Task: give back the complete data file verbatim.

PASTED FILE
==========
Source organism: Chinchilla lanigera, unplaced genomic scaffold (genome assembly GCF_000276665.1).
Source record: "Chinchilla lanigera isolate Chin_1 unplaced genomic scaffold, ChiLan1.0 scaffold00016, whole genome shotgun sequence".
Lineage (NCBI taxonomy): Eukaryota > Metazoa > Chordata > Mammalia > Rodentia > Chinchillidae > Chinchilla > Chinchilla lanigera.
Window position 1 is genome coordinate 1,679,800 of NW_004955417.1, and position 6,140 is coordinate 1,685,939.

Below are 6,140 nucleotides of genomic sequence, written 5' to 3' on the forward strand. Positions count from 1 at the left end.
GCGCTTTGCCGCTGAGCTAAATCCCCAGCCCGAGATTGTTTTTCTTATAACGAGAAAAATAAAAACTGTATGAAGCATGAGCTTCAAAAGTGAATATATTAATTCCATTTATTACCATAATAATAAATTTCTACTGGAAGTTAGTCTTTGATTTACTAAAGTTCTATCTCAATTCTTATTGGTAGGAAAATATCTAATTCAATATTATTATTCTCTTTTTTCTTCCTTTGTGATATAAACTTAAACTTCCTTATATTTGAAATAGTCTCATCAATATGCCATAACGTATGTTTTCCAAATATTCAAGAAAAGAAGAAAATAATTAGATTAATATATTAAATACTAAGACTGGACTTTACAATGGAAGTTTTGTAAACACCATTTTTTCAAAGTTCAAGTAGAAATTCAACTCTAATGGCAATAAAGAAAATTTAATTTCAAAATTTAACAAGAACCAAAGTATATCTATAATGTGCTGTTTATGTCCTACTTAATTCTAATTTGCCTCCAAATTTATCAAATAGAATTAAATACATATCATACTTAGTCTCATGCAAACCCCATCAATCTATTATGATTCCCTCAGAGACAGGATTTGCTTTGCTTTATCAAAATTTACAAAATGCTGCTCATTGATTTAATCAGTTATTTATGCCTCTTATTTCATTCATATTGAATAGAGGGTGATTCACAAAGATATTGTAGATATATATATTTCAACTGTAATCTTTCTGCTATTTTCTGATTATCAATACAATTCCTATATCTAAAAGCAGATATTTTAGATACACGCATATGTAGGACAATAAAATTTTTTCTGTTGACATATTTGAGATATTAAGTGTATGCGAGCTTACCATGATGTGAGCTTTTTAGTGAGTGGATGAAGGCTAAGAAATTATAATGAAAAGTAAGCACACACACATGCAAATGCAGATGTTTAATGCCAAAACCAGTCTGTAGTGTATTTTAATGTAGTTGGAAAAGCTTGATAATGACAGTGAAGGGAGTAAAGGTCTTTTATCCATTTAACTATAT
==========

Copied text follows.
Source organism: Chinchilla lanigera, unplaced genomic scaffold (genome assembly GCF_000276665.1).
Source record: "Chinchilla lanigera isolate Chin_1 unplaced genomic scaffold, ChiLan1.0 scaffold00016, whole genome shotgun sequence".
Lineage (NCBI taxonomy): Eukaryota > Metazoa > Chordata > Mammalia > Rodentia > Chinchillidae > Chinchilla > Chinchilla lanigera.
Window position 1 is genome coordinate 1,679,800 of NW_004955417.1, and position 6,140 is coordinate 1,685,939.

Below are 6,140 nucleotides of genomic sequence, written 5' to 3' on the forward strand. Positions count from 1 at the left end.
GCGCTTTGCCGCTGAGCTAAATCCCCAGCCCGAGATTGTTTTTCTTATAACGAGAAAAATAAAAACTGTATGAAGCATGAGCTTCAAAAGTGAATATATTAATTCCATTTATTACCATAATAATAAATTTCTACTGGAAGTTAGTCTTTGATTTACTAAAGTTCTATCTCAATTCTTATTGGTAGGAAAATATCTAATTCAATATTATTATTCTCTTTTTTCTTCCTTTGTGATATAAACTTAAACTTCCTTATATTTGAAATAGTCTCATCAATATGCCATAACGTATGTTTTCCAAATATTCAAGAAAAGAAGAAAATAATTAGATTAATATATTAAATACTAAGACTGGACTTTACAATGGAAGTTTTGTAAACACCATTTTTTCAAAGTTCAAGTAGAAATTCAACTCTAATGGCAATAAAGAAAATTTAATTTCAAAATTTAACAAGAACCAAAGTATATCTATAATGTGCTGTTTATGTCCTACTTAATTCTAATTTGCCTCCAAATTTATCAAATAGAATTAAATACATATCATACTTAGTCTCATGCAAACCCCATCAATCTATTATGATTCCCTCAGAGACAGGATTTGCTTTGCTTTATCAAAATTTACAAAATGCTGCTCATTGATTTAATCAGTTATTTATGCCTCTTATTTCATTCATATTGAATAGAGGGTGATTCACAAAGATATTGTAGATATATATATTTCAACTGTAATCTTTCTGCTATTTTCTGATTATCAATACAATTCCTATATCTAAAAGCAGATATTTTAGATACACGCATATGTAGGACAATAAAATTTTTTCTGTTGACATATTTGAGATATTAAGTGTATGCGAGCTTACCATGATGTGAGCTTTTTAGTGAGTGGATGAAGGCTAAGAAATTATAATGAAAAGTAAGCACACACACATGCAAATGCAGATGTTTAATGCCAAAACCAGTCTGTAGTGTATTTTAATGTAGTTGGAAAAGCTTGATAATGACAGTGAAGGGAGTAAAGGTCTTTTATCCATTTAACTATAT